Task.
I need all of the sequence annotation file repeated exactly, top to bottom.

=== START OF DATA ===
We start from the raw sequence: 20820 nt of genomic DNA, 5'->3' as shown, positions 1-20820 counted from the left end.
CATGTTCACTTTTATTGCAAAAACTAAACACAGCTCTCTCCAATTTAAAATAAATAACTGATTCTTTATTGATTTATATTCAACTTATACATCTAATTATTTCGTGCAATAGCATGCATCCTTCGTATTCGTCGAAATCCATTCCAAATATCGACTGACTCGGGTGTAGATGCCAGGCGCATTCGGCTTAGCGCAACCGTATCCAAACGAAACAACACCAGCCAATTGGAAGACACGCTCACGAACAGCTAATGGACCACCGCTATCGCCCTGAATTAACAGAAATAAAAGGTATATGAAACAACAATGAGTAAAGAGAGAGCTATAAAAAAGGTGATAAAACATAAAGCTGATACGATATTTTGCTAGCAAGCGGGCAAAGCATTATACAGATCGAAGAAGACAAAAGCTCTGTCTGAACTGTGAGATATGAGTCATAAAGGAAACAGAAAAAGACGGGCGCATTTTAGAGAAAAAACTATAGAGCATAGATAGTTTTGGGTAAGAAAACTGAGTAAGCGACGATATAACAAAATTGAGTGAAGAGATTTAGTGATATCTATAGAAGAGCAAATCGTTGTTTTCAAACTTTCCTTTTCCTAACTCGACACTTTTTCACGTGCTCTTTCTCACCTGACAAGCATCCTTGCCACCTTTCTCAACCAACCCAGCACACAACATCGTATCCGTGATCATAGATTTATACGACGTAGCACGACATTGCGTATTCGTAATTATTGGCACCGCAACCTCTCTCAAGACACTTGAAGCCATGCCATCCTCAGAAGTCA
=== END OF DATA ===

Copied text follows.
We start from the raw sequence: 20820 nt of genomic DNA, 5'->3' as shown, positions 1-20820 counted from the left end.
CATGTTCACTTTTATTGCAAAAACTAAACACAGCTCTCTCCAATTTAAAATAAATAACTGATTCTTTATTGATTTATATTCAACTTATACATCTAATTATTTCGTGCAATAGCATGCATCCTTCGTATTCGTCGAAATCCATTCCAAATATCGACTGACTCGGGTGTAGATGCCAGGCGCATTCGGCTTAGCGCAACCGTATCCAAACGAAACAACACCAGCCAATTGGAAGACACGCTCACGAACAGCTAATGGACCACCGCTATCGCCCTGAATTAACAGAAATAAAAGGTATATGAAACAACAATGAGTAAAGAGAGAGCTATAAAAAAGGTGATAAAACATAAAGCTGATACGATATTTTGCTAGCAAGCGGGCAAAGCATTATACAGATCGAAGAAGACAAAAGCTCTGTCTGAACTGTGAGATATGAGTCATAAAGGAAACAGAAAAAGACGGGCGCATTTTAGAGAAAAAACTATAGAGCATAGATAGTTTTGGGTAAGAAAACTGAGTAAGCGACGATATAACAAAATTGAGTGAAGAGATTTAGTGATATCTATAGAAGAGCAAATCGTTGTTTTCAAACTTTCCTTTTCCTAACTCGACACTTTTTCACGTGCTCTTTCTCACCTGACAAGCATCCTTGCCACCTTTCTCAACCAACCCAGCACACAACATCGTATCCGTGATCATAGATTTATACGACGTAGCACGACATTGCGTATTCGTAATTATTGGCACCGCAACCTCTCTCAAGACACTTGAAGCCATGCCATCCTCAGAAGTCA